In 1994, the Caribbean nation of Antigua and Barbuda passed an important act allowing licenses to be granted for online casinos, and when the first official casino went online in 1995 it had only eighteen online games and access to the National Indian Lottery.
This emergence in online gambling was in part due to the development of operational internet gambling software in 1994, and helped by the 1995 development of encrypted communication protocols to allow for secure online transactions. Between 1996 and 1997, the number of online gambling websites had increased from fifty to a little over two hundred, and 1998 revenues exceeded $830 million; it became apparent that this was not just a fad.
1998 also saw the first internet bingo site where real cash could be won, and later in the year the first internet poker room; in 1999 the gambling system took a leap forward in terms of competing with land-based casinos with the emergence of multiplayer gambling.
Many countries around the world have significant bans on online gambling; it is an offense in India and Russia outside of the state lottery, and many countries have an enforced state monopoly which ensures the gambling companies are not for profit.
Some of the highest proportion of gambling online in Europe comes from Nordic countries; some analysts jokingly attribute this to stories from 1020 that the kings of Sweden and Norway rolled a pair of dice to attribute territories. Online gambling is permitted in Sweden, Norway and Denmark under state regulation, but the highest spend per person comes from Finland where it has been legal since 1996.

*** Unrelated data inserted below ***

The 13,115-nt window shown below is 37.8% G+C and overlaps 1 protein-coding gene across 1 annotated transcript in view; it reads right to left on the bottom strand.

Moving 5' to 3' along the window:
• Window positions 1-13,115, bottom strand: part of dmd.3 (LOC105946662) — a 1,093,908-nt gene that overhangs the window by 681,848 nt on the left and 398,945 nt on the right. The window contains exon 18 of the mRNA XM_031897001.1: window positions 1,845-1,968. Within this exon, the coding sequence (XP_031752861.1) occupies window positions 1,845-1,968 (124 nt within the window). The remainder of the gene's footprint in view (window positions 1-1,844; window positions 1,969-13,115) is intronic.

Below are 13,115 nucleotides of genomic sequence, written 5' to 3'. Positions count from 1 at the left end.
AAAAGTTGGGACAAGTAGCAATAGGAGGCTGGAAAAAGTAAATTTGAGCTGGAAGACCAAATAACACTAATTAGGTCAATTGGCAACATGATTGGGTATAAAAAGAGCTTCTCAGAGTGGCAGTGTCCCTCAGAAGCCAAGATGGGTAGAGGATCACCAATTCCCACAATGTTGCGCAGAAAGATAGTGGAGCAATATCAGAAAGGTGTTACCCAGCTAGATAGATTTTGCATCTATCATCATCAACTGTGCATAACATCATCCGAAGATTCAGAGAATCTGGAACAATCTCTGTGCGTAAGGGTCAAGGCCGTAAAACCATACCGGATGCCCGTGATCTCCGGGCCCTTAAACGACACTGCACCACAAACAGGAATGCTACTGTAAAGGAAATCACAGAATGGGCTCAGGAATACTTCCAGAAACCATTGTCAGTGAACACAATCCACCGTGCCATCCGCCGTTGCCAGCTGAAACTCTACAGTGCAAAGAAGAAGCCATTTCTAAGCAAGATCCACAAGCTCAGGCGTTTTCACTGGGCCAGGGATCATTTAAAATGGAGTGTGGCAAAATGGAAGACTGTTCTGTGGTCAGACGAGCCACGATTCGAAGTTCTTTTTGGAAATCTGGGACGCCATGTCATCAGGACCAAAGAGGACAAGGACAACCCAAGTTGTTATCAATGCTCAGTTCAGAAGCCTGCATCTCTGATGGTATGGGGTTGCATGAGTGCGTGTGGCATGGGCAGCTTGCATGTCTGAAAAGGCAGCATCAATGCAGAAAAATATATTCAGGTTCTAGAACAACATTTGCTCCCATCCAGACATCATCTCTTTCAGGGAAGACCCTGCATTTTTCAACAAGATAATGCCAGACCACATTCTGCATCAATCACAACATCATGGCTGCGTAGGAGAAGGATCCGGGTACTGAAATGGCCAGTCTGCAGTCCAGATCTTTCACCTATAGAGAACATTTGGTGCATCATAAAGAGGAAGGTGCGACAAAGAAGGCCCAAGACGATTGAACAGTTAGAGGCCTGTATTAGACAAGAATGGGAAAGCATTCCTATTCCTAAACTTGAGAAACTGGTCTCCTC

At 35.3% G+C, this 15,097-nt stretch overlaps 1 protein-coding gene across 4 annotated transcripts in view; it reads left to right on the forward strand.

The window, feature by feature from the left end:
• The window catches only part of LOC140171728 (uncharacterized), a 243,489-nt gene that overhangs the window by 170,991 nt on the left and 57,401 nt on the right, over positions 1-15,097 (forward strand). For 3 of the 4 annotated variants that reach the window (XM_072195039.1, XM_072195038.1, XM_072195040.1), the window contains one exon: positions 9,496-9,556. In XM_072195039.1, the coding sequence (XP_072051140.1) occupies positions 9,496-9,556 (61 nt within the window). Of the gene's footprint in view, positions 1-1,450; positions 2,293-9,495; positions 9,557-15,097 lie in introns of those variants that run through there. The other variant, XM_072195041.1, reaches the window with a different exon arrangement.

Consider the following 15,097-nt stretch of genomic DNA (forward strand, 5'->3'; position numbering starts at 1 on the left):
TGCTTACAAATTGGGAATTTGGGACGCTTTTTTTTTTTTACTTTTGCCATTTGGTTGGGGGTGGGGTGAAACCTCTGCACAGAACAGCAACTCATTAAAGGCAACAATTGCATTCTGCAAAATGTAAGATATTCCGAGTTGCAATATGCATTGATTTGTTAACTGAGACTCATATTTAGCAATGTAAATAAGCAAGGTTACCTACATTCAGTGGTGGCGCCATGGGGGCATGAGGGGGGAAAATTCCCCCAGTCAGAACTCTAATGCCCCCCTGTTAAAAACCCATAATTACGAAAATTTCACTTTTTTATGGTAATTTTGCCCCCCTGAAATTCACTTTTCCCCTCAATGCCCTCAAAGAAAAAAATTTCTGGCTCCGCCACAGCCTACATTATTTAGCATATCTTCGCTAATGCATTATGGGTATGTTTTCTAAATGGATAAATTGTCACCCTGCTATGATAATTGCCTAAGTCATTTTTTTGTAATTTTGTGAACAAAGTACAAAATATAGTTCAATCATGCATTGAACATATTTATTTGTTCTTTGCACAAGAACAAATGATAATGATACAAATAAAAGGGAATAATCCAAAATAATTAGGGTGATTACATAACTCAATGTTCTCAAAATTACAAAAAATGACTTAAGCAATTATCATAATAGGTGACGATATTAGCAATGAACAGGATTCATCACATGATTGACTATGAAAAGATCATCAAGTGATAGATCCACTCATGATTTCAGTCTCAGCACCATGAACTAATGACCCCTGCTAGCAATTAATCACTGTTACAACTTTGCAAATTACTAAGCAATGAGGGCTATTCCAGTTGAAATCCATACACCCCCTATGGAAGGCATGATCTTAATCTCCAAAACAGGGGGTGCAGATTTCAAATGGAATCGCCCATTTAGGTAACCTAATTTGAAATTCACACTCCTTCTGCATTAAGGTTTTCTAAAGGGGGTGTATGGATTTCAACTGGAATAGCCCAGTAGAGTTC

Illegal gambling is becoming quite a problem in Europe, however – according to statistics from the EU, there are an estimated 15,000 gambling websites (and counting), with only 15% of them holding a valid license to operate in their country.
One of the solutions to this problem is ending the state monopoly on gambling and opening the system up to outside countries – unfortunately this would be incredibly difficult to regulate and as such is unlikely to happen.
Other countries in Europe have tried to take a firmer stance than Scandinavia; Germany banned one gaming and betting in 2008 but it was ruled that this was violating EU rules and now casino operators within Schleswig-Holstein are able to apply for online gambling licenses.Online gambling is still on the rise, especially in Europe, with the European Commission reporting an annual growth rate of almost 15% and predicting an annual revenue of $13 billion by 2015. Even despite the economic downturn, it seems that online gambling is a safe bet for profits.